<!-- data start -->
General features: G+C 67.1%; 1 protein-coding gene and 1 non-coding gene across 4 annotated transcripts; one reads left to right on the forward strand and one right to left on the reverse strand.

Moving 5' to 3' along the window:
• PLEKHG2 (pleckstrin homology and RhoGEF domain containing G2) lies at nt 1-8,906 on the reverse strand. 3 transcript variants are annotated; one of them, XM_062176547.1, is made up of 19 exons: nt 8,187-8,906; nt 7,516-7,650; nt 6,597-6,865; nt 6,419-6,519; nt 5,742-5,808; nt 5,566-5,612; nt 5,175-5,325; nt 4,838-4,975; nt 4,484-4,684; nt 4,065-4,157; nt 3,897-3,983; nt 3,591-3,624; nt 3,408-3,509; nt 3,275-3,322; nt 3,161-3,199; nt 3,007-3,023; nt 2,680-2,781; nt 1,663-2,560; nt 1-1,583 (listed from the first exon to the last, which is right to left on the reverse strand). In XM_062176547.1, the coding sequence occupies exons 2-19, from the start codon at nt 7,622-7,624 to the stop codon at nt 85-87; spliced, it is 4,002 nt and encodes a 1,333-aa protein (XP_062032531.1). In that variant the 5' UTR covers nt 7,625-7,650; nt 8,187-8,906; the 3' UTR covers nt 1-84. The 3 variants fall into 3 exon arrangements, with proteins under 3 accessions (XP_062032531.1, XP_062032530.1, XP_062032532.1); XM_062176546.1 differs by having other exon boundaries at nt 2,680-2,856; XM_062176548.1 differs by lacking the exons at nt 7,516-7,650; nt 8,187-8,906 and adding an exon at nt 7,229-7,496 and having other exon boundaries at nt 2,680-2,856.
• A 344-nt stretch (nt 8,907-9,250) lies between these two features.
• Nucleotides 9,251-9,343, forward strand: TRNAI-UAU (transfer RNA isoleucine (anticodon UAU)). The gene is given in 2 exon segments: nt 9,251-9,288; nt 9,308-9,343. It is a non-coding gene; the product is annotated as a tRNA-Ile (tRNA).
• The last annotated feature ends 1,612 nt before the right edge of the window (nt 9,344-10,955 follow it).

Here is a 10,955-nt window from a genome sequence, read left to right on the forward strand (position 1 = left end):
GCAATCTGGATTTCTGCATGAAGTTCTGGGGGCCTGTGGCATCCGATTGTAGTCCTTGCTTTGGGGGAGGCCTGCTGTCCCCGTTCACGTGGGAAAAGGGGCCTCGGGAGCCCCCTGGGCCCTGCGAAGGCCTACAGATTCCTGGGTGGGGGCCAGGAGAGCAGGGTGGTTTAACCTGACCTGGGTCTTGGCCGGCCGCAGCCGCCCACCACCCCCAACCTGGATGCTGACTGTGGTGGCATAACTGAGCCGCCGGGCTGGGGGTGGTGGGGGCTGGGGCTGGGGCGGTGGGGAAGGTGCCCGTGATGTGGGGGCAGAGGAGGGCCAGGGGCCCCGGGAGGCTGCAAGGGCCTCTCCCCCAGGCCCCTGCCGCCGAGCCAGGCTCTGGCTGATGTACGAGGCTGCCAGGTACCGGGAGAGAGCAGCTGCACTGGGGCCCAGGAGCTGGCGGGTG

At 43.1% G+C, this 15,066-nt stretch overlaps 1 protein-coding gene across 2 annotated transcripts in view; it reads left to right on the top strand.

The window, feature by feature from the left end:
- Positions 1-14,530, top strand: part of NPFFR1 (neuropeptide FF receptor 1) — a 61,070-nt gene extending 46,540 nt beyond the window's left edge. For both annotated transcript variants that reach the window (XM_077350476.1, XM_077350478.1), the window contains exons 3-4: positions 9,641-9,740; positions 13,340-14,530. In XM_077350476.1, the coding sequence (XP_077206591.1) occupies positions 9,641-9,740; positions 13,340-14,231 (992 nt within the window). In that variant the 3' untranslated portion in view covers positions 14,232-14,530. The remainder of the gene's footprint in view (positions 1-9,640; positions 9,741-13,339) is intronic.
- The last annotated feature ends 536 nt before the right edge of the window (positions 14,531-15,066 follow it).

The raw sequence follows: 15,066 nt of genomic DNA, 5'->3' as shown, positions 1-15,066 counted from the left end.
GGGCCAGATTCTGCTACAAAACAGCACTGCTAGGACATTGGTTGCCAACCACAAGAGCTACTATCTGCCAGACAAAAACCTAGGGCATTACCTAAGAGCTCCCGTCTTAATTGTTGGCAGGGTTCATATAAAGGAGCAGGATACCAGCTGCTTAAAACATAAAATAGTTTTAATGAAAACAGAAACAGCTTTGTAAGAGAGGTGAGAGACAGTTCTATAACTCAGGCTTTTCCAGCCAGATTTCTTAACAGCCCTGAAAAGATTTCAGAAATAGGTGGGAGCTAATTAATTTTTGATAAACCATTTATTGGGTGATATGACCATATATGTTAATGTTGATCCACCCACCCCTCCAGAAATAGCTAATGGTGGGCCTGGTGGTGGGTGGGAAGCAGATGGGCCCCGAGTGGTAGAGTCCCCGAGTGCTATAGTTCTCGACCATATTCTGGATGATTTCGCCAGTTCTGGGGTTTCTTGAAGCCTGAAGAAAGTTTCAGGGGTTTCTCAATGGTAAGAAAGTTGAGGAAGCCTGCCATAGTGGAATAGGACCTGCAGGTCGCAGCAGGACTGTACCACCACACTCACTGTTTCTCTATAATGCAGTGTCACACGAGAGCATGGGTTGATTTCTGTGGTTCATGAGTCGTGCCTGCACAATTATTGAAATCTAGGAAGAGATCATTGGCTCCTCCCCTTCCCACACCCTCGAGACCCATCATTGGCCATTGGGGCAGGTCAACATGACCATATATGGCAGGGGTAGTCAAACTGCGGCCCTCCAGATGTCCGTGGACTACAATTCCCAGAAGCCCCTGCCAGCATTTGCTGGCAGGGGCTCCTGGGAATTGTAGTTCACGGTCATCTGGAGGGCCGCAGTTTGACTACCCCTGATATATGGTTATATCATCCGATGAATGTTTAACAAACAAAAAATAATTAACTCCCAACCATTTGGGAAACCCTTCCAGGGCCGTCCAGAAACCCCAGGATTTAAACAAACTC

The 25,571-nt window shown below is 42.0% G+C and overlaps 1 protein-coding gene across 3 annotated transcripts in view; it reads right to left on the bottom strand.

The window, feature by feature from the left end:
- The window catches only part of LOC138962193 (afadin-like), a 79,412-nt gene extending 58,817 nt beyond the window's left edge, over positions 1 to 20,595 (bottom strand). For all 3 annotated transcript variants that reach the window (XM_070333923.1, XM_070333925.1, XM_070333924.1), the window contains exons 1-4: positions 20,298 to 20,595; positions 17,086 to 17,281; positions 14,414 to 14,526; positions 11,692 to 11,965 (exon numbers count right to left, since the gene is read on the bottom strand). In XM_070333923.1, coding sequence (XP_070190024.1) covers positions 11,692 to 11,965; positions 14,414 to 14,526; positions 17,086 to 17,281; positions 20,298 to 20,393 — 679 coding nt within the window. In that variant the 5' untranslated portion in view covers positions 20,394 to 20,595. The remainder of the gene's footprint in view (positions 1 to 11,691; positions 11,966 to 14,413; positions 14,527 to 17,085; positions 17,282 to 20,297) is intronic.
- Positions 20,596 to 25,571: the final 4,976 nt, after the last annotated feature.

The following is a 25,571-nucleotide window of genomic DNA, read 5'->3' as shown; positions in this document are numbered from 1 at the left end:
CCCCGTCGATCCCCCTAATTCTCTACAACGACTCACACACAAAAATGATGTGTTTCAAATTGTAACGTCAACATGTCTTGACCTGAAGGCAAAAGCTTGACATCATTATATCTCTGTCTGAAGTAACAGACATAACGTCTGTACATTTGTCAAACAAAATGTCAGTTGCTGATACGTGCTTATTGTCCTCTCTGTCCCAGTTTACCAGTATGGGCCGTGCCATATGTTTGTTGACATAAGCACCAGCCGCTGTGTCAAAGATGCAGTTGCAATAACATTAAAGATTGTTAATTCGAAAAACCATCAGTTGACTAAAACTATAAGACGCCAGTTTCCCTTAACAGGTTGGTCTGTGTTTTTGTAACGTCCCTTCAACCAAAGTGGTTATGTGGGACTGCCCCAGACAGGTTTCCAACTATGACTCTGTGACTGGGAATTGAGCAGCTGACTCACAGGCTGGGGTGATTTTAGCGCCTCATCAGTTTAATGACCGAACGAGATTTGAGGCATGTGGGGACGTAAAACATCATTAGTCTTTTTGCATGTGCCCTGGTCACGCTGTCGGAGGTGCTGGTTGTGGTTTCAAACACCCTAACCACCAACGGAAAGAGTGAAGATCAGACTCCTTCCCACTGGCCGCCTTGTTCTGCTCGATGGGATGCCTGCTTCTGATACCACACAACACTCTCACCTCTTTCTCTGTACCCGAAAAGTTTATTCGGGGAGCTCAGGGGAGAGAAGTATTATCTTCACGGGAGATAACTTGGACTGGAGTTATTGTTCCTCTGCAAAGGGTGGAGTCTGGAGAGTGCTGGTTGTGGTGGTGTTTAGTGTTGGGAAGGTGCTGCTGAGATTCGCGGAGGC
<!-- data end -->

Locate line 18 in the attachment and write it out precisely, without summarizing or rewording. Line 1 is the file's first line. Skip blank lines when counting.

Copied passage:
- Positions 20,596 to 25,571: the final 4,976 nt, after the last annotated feature.